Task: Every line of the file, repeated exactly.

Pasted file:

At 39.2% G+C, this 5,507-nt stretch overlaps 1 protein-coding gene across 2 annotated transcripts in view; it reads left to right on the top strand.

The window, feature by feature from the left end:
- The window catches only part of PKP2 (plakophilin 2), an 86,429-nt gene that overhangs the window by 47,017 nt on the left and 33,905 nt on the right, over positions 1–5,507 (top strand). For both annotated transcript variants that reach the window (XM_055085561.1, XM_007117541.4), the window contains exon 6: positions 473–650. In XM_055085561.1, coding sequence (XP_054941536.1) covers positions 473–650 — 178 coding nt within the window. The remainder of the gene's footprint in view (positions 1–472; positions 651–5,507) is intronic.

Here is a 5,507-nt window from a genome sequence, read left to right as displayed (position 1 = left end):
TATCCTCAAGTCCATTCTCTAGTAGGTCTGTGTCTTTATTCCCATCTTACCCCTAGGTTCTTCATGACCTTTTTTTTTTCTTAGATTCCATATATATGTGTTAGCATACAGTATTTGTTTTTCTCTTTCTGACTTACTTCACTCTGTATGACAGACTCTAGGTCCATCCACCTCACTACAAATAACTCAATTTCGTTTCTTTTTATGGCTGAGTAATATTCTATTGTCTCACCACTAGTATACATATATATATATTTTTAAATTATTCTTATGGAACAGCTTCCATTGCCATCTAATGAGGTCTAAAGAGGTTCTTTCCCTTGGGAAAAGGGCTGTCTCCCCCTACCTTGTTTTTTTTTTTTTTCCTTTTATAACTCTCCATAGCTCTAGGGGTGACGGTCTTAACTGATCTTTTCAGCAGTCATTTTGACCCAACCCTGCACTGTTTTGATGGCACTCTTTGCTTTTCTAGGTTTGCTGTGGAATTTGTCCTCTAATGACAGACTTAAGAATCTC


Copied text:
At 39.2% G+C, this 5,507-nt stretch overlaps 1 protein-coding gene across 2 annotated transcripts in view; it reads left to right on the top strand.

The window, feature by feature from the left end:
- The window catches only part of PKP2 (plakophilin 2), an 86,429-nt gene that overhangs the window by 47,017 nt on the left and 33,905 nt on the right, over positions 1–5,507 (top strand). For both annotated transcript variants that reach the window (XM_055085561.1, XM_007117541.4), the window contains exon 6: positions 473–650. In XM_055085561.1, coding sequence (XP_054941536.1) covers positions 473–650 — 178 coding nt within the window. The remainder of the gene's footprint in view (positions 1–472; positions 651–5,507) is intronic.

Here is a 5,507-nt window from a genome sequence, read left to right as displayed (position 1 = left end):
TATCCTCAAGTCCATTCTCTAGTAGGTCTGTGTCTTTATTCCCATCTTACCCCTAGGTTCTTCATGACCTTTTTTTTTTCTTAGATTCCATATATATGTGTTAGCATACAGTATTTGTTTTTCTCTTTCTGACTTACTTCACTCTGTATGACAGACTCTAGGTCCATCCACCTCACTACAAATAACTCAATTTCGTTTCTTTTTATGGCTGAGTAATATTCTATTGTCTCACCACTAGTATACATATATATATATTTTTAAATTATTCTTATGGAACAGCTTCCATTGCCATCTAATGAGGTCTAAAGAGGTTCTTTCCCTTGGGAAAAGGGCTGTCTCCCCCTACCTTGTTTTTTTTTTTTTTCCTTTTATAACTCTCCATAGCTCTAGGGGTGACGGTCTTAACTGATCTTTTCAGCAGTCATTTTGACCCAACCCTGCACTGTTTTGATGGCACTCTTTGCTTTTCTAGGTTTGCTGTGGAATTTGTCCTCTAATGACAGACTTAAGAATCTC